Do Indexes Melt Up?

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Thank you, everyone, for all your kind wishes. I really appreciate it. I feel extra-bad since I haven't really been looking at comments since Saturday, and I know there are all kinds of interesting things to be read.

I wanted to start the day wondering: do indexes melt up the same way they melt down? I think it's a vital question to ponder right now, because a lot of people (me included) have noted a "wide open field" between current market levels and where they were back in September before things really started tumbling.

There's an old saying that stipulates markets need volume to push higher but they can collapse on their own weight. I'm a proponent of that; to me, the logic of a market falling swiftly past an important support level into the "thin air" of a formerly quick ascent makes for sound market psychology. The notion that many holders at higher levels want to get-the-hell-out of a falling market rings true, since they want to avoid seeing losses become higher losses.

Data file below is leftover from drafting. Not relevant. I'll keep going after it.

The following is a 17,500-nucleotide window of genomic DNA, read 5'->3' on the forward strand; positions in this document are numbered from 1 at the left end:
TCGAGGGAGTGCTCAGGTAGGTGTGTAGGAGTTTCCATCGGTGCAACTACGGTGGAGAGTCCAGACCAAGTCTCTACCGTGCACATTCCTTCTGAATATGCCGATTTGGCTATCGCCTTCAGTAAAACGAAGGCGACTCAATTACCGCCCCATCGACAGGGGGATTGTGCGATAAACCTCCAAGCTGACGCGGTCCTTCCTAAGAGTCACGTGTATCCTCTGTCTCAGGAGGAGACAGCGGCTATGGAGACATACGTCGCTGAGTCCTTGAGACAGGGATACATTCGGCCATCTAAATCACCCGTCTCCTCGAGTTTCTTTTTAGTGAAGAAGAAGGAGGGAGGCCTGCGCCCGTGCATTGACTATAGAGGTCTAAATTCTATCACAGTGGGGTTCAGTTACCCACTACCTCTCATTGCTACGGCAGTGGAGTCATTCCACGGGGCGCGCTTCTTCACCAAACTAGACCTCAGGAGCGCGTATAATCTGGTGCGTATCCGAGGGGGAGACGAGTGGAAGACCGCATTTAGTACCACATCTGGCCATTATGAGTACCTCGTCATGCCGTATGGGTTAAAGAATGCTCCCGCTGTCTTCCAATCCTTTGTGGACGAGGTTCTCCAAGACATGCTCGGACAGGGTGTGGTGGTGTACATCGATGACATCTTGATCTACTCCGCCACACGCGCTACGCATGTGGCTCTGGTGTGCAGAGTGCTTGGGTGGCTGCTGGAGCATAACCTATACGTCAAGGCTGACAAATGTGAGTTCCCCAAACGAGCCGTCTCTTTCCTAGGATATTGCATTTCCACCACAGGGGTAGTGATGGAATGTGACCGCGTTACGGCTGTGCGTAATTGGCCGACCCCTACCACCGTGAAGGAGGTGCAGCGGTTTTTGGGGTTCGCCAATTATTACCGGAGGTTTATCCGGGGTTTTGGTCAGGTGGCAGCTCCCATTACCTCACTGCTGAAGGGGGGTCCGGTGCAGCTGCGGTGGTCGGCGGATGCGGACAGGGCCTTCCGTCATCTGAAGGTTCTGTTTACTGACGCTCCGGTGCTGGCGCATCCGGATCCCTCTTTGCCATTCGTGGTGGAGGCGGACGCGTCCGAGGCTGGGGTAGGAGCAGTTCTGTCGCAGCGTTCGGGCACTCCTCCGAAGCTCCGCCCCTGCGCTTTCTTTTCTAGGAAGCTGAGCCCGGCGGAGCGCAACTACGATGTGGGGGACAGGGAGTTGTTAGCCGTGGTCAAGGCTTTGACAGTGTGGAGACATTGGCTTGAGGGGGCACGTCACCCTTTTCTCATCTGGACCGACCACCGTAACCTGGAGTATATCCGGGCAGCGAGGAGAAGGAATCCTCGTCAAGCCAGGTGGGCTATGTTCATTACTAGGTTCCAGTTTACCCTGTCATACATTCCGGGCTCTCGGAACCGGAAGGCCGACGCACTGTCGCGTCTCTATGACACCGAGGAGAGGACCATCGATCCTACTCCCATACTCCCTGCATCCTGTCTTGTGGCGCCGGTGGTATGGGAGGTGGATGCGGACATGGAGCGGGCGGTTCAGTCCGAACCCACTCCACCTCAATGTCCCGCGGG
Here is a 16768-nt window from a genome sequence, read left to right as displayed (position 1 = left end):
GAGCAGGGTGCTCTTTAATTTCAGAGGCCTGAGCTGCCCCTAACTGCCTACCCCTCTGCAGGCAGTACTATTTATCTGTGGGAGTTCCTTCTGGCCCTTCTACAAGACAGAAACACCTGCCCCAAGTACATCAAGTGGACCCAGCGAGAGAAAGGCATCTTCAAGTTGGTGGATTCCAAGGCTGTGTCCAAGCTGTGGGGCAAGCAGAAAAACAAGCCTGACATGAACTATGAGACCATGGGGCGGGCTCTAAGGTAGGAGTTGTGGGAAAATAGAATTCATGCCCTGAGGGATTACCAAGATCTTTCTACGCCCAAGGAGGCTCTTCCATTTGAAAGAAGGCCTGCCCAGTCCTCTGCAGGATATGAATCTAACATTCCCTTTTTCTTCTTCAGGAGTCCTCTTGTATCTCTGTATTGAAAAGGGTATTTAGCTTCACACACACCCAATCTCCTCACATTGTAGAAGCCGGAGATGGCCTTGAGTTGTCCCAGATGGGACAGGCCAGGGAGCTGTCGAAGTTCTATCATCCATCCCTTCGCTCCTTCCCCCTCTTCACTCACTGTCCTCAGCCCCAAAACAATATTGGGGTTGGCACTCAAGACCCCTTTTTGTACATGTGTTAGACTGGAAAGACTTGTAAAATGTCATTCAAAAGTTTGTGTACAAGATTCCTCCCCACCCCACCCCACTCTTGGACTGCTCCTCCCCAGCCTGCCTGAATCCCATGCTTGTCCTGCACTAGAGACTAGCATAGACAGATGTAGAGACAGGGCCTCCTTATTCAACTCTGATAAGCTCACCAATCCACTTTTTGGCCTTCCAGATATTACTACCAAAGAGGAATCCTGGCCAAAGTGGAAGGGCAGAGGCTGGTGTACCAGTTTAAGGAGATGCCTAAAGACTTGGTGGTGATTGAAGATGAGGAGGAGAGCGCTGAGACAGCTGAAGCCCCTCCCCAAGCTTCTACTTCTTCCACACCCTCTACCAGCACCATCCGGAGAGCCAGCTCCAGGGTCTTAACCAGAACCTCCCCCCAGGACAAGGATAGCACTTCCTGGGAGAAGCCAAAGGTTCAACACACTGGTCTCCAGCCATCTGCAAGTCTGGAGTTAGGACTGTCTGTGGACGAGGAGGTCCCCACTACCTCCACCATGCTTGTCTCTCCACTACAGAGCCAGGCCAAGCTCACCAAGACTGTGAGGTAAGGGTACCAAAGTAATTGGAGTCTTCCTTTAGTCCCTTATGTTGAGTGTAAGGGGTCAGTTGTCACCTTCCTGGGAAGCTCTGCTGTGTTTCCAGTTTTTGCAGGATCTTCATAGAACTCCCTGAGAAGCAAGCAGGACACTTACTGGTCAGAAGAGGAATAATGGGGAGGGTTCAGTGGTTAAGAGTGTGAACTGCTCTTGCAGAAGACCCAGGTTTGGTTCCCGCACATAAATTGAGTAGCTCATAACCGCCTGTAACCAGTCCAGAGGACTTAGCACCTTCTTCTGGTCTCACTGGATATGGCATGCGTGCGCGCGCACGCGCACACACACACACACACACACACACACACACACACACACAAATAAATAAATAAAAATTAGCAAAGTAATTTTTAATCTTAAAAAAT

I'm really not as sure the reverse holds true. If an index fell from 1200 to 1000 and stabilized, what would the impetus be for it to soar back to 1200? Sure, it might climb up the proverbial wall of worry back to its former level, but I can't see it shooting back up there (and remember, I'm speaking of broad indexes here, not individual equities – as we've seen with the likes of BPO, anything is possible when it comes to single stocks).

Let's take a look at the S&P 500 using the upside-down feature (Ctrl-U) in ProphetCharts. I am deliberately looking at this chart upside-down since my eyeballs are permanently affixed with bear goggles:


The yellow zone I've tinted is the hypothetical "melt-up" area (although it's "melt-down" here, since the graph is flipped). But let's pretend for a moment this is, in fact, what the index looks like. Even with bearish eyes, how excited would we be about this chart plunging? I think the arguments against its plunging would be along these lines:

  1. It is just about touching a major upper channel line, above which it explosively ascended earlier, thus suggesting important support;
  2. It is also simultaneously at a major Fibonacci retracement level;
  3. And, simply stated, it has fallen an extraordinarily long way in a very short amount of time and seems due for a healthy bounce.

Does that yellow zone represent a thick layer of support? No, it doesn't; I suppose with a bearish graph, there's very little holding it up. But "price gravity" works in only one direction, and my intuition tells me that although the market may slog and grind its way higher, the movement through that zone would never happen as fast in an ascent as it did during the descent.